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Fakespot, which analyzes fake reviews, released a report that finds fake reviews increase leading up to Amazon Prime Day in order to boost product sales. Fakespot also finds that three categories of tech products — cell phones, electronics, and bluetooth headsets — are especially flooded with fake reviews.

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A report released Monday by Fakespot, a company that monitors online reviews, found that almost 35% of products on Amazon in June had fake reviews compared with 16% of products in the same month last year and almost 21% in June 2017.

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New analysis by fraud detection company Fakespot says 36 percent of the hotel reviews on Trip Advisor are "fake and unreliable.

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More than one-third of online hotel reviews are phony, new research from fraud detection company Fakespot suggests. The troubling study of fake hotel reviews also shows that you’re more likely to be fooled in some American cities than others.

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...you can also use artificial intelligence to help parse Amazon reviews. The website Fakespot can analyze all the reviews on a particular Amazon listing in just a few seconds, looking for those factors typically associated with deception, like similar wording. It then tells you how many of the available reviews are likely to be authentic.

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...we suggest using the FakeSpot app. Fakespot will analyze the reviews and/or product ratings for a listing on Amazon, appraising each review and letting you know how real or fake they appear to be...

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...Fake reviews include, but aren’t limited to, bot-generated reviews and reviews that are influenced by the seller.

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Vendors (those are products you see as “sold by Amazon”) can distribute their merchandise to semiprofessional reviewers through the Vine program, where users provide reviews in exchange for free products.

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Moreover, counterfeiters are able to trick consumers with faked reviews; consumer watchdog Fakespot recently found that 23% of reviews for 362 different children’s car seats being sold on Amazon were fake or unreliable.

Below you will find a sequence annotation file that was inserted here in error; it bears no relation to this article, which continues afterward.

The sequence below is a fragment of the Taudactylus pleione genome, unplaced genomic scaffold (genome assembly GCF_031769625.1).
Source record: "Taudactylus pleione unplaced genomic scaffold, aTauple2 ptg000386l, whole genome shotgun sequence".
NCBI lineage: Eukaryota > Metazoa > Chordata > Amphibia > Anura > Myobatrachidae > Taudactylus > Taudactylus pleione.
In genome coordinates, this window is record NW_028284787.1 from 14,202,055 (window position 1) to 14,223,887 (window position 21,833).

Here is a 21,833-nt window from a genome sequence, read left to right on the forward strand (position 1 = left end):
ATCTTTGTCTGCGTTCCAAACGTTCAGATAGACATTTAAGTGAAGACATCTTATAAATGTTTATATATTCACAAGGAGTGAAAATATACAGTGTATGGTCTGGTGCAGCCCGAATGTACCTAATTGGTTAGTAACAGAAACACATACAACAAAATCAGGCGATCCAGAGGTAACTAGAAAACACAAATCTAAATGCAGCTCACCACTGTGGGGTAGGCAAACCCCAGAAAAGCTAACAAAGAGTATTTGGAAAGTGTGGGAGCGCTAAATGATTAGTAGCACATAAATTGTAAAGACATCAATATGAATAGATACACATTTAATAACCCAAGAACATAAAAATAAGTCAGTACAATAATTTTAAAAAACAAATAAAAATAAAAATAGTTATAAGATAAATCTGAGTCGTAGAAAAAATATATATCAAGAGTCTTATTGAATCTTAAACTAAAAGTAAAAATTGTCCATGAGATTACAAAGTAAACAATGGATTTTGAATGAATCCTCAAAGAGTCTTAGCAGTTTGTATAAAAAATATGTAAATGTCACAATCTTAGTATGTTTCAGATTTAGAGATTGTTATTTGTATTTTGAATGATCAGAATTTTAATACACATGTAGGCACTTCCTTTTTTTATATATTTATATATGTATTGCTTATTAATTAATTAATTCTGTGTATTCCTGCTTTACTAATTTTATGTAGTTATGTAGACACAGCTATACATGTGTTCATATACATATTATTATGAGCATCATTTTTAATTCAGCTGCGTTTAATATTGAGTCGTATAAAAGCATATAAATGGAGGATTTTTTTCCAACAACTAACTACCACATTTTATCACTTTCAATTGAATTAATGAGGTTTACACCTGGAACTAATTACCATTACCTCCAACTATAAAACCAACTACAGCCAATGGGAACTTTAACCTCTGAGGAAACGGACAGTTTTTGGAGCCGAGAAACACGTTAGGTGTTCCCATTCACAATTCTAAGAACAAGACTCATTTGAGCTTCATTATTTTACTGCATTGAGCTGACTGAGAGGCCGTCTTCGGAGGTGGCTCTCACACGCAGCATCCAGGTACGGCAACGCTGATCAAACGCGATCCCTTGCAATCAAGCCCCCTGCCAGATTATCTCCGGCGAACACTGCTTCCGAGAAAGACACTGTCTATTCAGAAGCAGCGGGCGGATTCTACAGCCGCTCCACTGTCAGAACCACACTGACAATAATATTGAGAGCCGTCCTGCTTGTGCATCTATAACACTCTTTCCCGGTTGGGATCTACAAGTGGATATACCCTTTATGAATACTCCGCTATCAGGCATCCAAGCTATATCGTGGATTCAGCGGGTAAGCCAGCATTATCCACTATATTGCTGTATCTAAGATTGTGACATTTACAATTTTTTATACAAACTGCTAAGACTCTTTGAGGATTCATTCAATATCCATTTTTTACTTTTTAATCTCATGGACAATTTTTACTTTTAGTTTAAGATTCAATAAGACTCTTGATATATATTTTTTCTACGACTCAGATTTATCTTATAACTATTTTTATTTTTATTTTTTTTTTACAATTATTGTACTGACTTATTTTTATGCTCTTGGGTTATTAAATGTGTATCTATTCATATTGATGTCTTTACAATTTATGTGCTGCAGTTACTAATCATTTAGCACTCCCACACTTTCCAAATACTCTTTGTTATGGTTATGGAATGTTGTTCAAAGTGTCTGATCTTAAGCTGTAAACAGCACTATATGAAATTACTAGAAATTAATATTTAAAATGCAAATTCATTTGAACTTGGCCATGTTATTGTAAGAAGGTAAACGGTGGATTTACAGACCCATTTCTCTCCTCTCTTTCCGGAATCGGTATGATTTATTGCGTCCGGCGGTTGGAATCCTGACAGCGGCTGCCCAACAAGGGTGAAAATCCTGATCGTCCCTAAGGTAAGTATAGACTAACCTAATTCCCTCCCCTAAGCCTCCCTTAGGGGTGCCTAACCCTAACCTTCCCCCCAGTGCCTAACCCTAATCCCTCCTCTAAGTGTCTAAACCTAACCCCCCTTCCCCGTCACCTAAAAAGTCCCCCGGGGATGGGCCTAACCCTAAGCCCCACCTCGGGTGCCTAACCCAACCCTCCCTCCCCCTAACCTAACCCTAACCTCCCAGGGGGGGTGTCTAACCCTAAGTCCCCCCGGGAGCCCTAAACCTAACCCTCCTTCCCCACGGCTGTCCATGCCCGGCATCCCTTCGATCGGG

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“If you are buying a high-value item, the onus is on you to research it as much as possible...This requires going on to different websites to read different reviews on the product. It will give you a diverse set of opinions that will allow you to discern the unreliable reviews. To find out if a set of reviews is fraudulent, you can look for red flags within the reviews themselves: poor grammar, few words left on the review, glowing reviews all posted at the same time and vague mentions of the product or service. These are the most obvious signs of fraud in reviews.”

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Amazon and Walmart were recently cited in a report by the U.S. Government Accountability Office that found counterfeit cosmetic products contained dangerous substances such as cyanide and lead. This report also noted that in a random sampling 1 in 5 products purchased were counterfeit.

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Out of nearly 3,000 vitamins for sale on Amazon’s website, 30pc were found to be fake and or unreliable...

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Fake reviews are everywhere online and they’ve probably influenced some of your purchases. Fake reviews can be positive or negative, and they’re obviously unethical and harmful. But they’re the symptom of a larger problem with e-commerce and online platforms.

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...In fact, 80% of consumers say they rely on feedback from other customers. But not all of the reviews are trustworthy.

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A very useful tool that exists out there, is Fakespot. It analyzes websites that have reviews to determine if they are fake or likely to be real.

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The UK government's Competition and Markets Authority (CMA) estimates that customer reviews potentially influence £23 billion of customer spending in the UK every year.

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According to FakeSpot the numbers are very high. Two examples include major retailers WalMart.Com and Amazon.Com. Walmart has 52% fake reviews while Amazon is at about 30%. (That’s 1 in 2 fake for Walmart and about 1 in 3 for Amazon).